Funeral Traverse

It was January 2020, I had just graduated college and I felt free as a bird. After hanging out at the Deep Creek Hot Springs for a few days with Ari, I picked Ira up in San Diego, and we headed out to Death Valley. I parked my van at the south end of the Funeral Mountains and we hitchhiked up to Hell’s Gate where we would begin our trip.

Ira with the Panamints and setting sun behind him

This is a route by Pepperflake, he made a map here. It was getting late and we did not make it far on the first day, a few miles up the first canyon. Shortly into the second day, the class three bypass of the waterfall proved too much for Ira, and we parted ways. Ira and I planned to do some hiking together and some apart on this trip, so we decided that I would do this hike on my own, and we would meet back up to hike together in a few days.

The route was extremely beautiful and well thought out. Pepperflake did a great job with this one. It had a great mix of canyons, ridgewalking, ghosttowns and great views. There is a spring halfway along the ridge at Indian Pass.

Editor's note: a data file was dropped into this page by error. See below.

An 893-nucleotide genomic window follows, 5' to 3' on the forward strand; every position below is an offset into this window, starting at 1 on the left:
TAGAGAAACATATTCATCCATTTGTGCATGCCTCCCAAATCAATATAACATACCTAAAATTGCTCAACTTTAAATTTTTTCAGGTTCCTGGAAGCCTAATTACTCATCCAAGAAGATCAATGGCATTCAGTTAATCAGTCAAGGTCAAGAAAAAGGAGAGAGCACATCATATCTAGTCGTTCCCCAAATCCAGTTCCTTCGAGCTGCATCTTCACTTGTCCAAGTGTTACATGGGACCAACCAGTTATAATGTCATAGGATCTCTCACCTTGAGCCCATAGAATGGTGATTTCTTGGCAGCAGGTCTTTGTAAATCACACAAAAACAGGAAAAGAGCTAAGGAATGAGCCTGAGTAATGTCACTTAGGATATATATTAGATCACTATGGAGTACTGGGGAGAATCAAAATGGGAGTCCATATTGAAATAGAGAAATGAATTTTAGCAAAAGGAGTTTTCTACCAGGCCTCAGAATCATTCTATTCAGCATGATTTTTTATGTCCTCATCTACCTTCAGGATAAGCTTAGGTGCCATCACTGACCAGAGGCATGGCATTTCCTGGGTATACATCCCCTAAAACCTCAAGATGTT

Unfortunately, I had brought my Unihertz Jelly Pro along for this trip, and the battery was failing. I had used this phone for about a year, but it was starting to give out. At two oz. it was ultralight, but also ultra sketchy. The second I turned it on, it would drain from 100% to 0%. This was problematic when attempting an off trail route in Death Valley.

On the third evening of the trip, I was heading down the final canyon to get back to the car. As my phone had failed, I had a 50/50 shot between two canyons. I guessed wrong and found myself in Big Drop Canyon.

Big Drop Canyon

Big Drop Canyon has a 600ft dryfall, that I eventually made my way around after lots of sketchy scrambling. After that, there were some smaller dry falls which I also had to navigate. Bring a proper phone and stay on Pepperflake’s route.

Looking back on Big Drop (white water marks on center right)
Hole in the Wall

I walked through the Hole in the Wall and saw some Big Horn Sheep Scampering around. Then a few miles across the desert to get back to the car. When I got to the van, Ira was nowhere to be found. I did find a $230 ticket in the car for illegal camping. I finally tracked down Ira. Turns out he had been camping in my car (which isn’t allowed since I was parked on a paved road). A ranger saw him and gave him a $230 ticket.

Ira and I did another hike together, out to Hidden Arch. We stayed together this time. The location of Hidden Bridge is not available on the internet, so I won’t share too many more details here.